What Would Enid Think?

Daniel Clowes tells the Guardian that he finds writing female characters easier than writing male ones:

“With every male character I feel like I either have to consciously make it not myself or I have to make it myself,” he says. “In the case of these girls, there’s a certain freedom. I just don’t feel any connection to them. I don’t feel like I have to represent myself.”

I wonder: What does it mean when a writer doesn’t feel a connection to his characters? What does it mean when this lack of connection represents freedom to the writer? Not having to represent oneself can be freeing, I understand, but maybe Clowes would be a better writer–of both male and female characters– if he didn’t suffer from a thought process which forces him to see characters as either himself, not himself, or female.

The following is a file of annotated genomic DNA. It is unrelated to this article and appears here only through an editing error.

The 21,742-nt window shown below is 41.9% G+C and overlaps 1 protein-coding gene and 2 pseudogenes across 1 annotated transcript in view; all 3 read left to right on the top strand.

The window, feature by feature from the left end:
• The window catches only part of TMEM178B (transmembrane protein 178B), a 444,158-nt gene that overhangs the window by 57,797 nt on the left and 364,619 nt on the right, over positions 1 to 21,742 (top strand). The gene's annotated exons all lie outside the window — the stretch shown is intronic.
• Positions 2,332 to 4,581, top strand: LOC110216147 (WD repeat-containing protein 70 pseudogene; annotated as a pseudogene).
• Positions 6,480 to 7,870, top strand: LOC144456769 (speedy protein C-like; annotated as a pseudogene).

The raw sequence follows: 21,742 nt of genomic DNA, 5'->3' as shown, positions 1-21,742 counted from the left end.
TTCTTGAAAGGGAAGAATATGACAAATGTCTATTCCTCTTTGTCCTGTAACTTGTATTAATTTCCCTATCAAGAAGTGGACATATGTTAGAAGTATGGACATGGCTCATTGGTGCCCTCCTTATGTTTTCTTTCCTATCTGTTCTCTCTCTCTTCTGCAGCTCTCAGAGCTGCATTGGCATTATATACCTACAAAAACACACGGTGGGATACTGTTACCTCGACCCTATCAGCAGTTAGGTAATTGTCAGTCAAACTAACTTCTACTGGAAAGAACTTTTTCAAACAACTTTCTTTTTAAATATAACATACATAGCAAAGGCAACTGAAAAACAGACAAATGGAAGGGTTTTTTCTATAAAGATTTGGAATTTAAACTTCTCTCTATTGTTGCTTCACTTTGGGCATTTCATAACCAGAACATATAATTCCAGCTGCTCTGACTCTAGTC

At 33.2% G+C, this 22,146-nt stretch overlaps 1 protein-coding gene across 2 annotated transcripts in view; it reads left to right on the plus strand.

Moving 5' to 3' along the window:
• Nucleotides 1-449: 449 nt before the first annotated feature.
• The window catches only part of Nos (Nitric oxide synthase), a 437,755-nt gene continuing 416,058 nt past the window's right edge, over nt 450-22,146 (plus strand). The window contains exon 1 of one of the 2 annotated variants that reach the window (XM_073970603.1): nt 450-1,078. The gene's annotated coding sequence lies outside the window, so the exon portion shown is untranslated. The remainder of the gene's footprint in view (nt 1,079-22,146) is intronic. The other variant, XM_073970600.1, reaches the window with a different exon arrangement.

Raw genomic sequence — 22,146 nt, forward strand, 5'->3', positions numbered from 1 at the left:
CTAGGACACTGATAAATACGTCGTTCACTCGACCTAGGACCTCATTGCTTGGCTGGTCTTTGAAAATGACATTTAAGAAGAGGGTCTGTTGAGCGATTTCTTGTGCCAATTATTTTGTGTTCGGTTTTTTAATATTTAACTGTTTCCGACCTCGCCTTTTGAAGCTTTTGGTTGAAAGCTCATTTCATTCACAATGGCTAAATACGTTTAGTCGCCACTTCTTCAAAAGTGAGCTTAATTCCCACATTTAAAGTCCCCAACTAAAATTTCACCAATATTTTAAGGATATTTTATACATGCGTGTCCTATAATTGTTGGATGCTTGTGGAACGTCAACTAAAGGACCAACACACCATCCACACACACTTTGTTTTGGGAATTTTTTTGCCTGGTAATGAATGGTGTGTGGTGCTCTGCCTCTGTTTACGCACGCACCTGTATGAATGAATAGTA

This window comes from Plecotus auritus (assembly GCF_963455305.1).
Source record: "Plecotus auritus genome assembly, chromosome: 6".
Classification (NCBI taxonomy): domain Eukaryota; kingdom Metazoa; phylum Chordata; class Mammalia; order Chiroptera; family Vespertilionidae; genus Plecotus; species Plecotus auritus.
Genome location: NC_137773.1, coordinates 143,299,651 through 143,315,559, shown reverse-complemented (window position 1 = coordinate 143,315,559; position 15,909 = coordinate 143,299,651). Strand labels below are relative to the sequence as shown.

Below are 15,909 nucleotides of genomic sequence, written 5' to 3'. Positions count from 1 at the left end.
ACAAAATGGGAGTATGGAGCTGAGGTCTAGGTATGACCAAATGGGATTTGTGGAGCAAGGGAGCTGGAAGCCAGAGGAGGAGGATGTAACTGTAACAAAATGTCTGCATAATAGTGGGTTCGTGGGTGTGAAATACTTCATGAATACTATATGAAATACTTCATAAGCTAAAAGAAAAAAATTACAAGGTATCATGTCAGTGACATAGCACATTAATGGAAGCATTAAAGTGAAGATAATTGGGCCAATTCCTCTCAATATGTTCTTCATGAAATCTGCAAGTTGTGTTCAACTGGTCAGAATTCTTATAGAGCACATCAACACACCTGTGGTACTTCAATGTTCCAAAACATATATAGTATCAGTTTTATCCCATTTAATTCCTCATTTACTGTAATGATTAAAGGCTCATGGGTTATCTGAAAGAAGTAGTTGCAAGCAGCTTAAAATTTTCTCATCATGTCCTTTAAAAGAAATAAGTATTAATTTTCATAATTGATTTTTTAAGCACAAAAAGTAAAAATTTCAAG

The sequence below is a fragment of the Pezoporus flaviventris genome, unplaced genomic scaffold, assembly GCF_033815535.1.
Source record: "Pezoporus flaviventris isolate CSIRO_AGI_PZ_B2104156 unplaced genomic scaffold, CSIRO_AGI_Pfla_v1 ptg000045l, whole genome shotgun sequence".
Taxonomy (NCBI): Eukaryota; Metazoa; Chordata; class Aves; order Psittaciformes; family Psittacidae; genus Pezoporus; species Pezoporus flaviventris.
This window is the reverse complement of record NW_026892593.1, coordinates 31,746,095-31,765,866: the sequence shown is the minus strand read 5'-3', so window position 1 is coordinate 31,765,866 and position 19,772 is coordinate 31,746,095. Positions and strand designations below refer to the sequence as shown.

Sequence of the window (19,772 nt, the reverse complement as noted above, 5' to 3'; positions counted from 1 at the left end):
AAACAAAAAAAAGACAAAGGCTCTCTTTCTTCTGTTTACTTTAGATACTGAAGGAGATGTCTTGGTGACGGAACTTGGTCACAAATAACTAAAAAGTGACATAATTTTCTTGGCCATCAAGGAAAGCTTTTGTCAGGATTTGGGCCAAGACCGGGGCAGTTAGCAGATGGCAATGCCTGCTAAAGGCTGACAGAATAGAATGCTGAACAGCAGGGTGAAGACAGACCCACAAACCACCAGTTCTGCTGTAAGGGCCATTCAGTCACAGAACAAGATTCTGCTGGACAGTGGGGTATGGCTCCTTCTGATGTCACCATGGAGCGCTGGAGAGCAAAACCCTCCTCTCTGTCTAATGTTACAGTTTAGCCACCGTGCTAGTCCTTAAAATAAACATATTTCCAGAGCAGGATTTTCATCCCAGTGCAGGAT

Ghost World did absolutely nothing for me. I went to three different high schools, one of which was British, the school system I was brought up in. But that’s not why. When I moved to the US, the books I loved reading in English class and in the library were Red Badge of Courage, Old Man and the Sea, The Scarlet Letter, and Norman Mailer’s Marilyn Monroe bio. It’s probably because these books had characters I could relate to, because their creators were free of something Clowes and others like him are tethered by. If someone had given me Ghost World when I was in high school, I would have taken it back, gotten my $12 or whatever, and bought myself books I could relate to. Or cassettes of bad techno.

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